Commuting Decathlon

By Stephen Hale

Biking to word

Commuting by land.

One day driving to work, I wondered how much nitrogen my car was contributing to Narragansett Bay—just down the street from my office in EPA’s Atlantic ecology lab. Deposition from vehicle emissions is a significant source of nitrogen to estuaries like Narragansett Bay and Chesapeake Bay. This line of thinking was sparked by a recent trip, and my current research studying the effects of nitrogen-driven eutrophication (too much organic matter) and the consequent hypoxia (too little dissolved oxygen) on the clams, crabs, and other animals living on and in the bottom sediments.

How could I reduce my commuting nitrogen footprint on the Bay?

Lucky enough to live close to the lab —1.6 miles by land, 1.0 mile by sea—I often bike or walk to work. Then last June, on a walking holiday, my wife and I passed through Land’s End, the southwestern-most point of the United Kingdom. An amusing exhibit highlighted the many different ways people have gotten from there to John o’Groats at the northern tip of Scotland—603 miles as the crow flies, 874 by road, 1,200 by off-road paths. Notable “end-to-enders” have done it by rolling a wheelchair, walking barefoot, running backwards, skateboarding, swimming, hitting a golf ball the entire way, and walking nude (with frequent delays due to getting arrested).

When I got home, I set out to commute to work using ten different “nitrogen-free” modes of transportation (without breaking any laws!): a commuting decathlon.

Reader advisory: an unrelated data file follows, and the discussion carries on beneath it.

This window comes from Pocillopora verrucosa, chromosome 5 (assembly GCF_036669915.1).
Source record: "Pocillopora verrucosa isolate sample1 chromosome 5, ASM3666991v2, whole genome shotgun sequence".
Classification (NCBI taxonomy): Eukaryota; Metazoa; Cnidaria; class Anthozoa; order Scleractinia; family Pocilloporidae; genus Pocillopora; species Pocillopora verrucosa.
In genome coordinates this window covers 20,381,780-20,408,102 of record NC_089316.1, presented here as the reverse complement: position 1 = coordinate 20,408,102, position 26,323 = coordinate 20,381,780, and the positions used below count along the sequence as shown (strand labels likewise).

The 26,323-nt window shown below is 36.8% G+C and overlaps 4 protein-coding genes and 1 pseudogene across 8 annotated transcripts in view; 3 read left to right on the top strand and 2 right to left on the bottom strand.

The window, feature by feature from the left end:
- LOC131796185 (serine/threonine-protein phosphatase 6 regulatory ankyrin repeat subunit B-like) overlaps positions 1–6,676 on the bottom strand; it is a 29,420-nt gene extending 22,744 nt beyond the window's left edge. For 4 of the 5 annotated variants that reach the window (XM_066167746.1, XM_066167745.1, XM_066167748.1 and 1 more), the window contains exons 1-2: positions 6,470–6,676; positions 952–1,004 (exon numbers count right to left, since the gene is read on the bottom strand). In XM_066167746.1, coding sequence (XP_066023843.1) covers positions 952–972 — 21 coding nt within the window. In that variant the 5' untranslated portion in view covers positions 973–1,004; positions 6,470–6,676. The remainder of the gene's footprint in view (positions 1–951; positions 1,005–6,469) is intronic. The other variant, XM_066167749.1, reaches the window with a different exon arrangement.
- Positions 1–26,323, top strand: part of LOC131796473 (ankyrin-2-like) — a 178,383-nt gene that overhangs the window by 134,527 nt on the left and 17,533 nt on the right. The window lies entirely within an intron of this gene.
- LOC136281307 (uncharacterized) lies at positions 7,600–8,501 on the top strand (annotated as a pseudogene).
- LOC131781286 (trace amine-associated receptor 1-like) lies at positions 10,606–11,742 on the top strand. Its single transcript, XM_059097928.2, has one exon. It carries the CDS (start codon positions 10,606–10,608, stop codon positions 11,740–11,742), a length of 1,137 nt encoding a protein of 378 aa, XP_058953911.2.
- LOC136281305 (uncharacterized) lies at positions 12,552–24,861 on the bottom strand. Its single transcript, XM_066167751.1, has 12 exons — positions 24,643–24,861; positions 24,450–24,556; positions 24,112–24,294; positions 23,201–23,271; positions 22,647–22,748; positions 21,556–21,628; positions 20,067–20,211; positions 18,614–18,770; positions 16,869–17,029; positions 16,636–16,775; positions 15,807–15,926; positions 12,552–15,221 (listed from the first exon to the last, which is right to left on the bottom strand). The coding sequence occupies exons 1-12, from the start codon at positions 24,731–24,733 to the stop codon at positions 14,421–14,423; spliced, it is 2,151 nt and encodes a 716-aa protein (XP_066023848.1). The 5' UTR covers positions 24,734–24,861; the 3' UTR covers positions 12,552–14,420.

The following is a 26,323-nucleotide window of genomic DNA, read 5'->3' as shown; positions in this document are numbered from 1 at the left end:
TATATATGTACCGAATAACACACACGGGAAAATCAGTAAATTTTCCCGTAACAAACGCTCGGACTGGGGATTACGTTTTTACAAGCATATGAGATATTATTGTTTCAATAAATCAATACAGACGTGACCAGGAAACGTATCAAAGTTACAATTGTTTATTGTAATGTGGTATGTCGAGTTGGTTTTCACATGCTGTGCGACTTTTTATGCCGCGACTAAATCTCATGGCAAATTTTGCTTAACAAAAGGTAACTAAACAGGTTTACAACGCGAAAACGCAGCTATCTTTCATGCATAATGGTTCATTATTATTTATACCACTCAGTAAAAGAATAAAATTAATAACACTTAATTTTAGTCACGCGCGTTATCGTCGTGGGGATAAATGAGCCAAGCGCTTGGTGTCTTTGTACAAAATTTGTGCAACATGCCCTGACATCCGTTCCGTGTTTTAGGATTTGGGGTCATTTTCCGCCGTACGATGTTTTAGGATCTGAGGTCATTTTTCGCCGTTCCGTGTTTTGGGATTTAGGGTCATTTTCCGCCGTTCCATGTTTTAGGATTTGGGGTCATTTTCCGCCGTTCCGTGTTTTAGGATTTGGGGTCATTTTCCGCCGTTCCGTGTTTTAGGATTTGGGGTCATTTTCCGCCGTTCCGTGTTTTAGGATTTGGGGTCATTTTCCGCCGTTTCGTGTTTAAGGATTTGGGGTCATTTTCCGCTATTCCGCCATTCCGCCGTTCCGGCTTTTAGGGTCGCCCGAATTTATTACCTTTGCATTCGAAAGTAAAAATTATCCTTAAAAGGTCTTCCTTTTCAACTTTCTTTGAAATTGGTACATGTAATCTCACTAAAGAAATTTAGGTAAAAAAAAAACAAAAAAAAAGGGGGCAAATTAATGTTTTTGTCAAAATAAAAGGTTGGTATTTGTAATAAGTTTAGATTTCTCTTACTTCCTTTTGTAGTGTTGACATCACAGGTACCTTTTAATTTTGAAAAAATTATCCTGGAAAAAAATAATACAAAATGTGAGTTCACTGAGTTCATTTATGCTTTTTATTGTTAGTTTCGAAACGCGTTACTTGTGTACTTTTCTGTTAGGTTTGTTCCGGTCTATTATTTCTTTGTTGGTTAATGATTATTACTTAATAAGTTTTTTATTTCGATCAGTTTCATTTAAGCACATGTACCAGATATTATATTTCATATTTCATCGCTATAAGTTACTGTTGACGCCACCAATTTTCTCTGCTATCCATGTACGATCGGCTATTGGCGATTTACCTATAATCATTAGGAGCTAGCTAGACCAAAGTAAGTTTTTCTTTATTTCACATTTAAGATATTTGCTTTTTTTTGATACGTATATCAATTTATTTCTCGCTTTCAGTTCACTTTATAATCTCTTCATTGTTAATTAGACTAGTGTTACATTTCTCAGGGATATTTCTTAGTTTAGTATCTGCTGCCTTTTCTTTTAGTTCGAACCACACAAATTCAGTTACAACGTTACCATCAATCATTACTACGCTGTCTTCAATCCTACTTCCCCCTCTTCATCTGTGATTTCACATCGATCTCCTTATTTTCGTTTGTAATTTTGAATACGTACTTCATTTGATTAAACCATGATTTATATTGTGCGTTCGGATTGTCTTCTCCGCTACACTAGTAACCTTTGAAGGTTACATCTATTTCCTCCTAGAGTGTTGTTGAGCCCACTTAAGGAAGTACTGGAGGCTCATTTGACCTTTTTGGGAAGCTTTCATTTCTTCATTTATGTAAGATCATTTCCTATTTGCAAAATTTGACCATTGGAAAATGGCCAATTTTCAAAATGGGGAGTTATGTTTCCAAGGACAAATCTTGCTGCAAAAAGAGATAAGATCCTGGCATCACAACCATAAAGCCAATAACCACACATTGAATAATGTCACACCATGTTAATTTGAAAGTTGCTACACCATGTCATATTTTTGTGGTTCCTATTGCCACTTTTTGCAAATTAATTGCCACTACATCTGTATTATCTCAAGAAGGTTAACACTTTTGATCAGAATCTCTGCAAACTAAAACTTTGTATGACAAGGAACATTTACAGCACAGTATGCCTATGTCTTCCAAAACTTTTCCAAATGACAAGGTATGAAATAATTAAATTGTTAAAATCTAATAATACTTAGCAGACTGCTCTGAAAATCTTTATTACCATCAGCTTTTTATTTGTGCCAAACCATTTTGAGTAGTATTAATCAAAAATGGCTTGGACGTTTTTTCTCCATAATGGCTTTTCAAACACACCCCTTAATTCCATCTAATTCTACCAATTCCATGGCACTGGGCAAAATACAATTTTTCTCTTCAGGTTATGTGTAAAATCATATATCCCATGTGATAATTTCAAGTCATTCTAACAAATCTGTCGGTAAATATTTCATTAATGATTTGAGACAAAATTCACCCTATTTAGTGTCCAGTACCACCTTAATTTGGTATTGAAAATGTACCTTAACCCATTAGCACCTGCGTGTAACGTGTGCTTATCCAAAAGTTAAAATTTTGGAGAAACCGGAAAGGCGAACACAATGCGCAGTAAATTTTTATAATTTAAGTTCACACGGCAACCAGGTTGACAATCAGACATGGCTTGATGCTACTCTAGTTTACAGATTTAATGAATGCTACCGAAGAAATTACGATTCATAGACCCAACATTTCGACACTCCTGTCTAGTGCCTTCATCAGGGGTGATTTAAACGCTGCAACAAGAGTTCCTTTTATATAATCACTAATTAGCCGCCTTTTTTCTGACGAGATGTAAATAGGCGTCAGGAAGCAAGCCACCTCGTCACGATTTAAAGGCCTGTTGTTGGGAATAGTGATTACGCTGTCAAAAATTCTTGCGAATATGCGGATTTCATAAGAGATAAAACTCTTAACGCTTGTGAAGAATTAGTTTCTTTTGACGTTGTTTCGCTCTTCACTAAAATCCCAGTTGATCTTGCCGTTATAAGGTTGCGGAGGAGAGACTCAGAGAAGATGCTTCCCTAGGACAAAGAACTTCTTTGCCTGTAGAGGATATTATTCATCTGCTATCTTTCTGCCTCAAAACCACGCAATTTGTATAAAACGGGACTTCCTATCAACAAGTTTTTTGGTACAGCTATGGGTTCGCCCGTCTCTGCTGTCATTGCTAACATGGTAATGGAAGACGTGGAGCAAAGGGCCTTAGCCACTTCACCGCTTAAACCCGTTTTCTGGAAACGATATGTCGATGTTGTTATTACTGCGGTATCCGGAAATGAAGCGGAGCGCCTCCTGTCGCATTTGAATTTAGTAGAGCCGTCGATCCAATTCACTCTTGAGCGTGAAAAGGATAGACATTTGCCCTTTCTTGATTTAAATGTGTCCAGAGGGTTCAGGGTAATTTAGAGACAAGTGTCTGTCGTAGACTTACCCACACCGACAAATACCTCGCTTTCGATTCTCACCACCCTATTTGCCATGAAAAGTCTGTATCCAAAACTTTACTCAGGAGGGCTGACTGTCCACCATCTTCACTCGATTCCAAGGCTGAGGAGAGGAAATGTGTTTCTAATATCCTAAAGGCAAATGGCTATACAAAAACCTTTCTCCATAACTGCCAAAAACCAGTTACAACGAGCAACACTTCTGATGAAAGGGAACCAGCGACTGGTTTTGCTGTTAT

Here’s how I completed the decathalon:

  • By land: walked, ran, biked, rollerbladed, cross-country skied (last winter).
  • By sea: kayaked, rowed, swam, sailed, standup-paddleboarded.

My favorites were the ones that didn’t require strapping on or into specialized equipment, just the human body on its own—the “Paleo Commute.”

Paddle-boarding to work.

Commuting by sea.

Although most commuters don’t live close enough to work to do a decathlon, if the average worker avoided using their car to commute just one day a week, nitrogen and a lot of other emissions would be substantially reduced. The Chesapeake Bay Foundation says that about 33% of the nitrogen pollution to the Bay comes from the air; of that, about 40% comes from motor vehicles. You can calculate your nitrogen footprint using their calculator: www.cbf.org/yourbayfootprint. A more comprehensive calculator is available on the N-Print website: www.n-print.org/. I learned that although the contribution from my car is less than from my sewage and electricity use, it is a significant amount.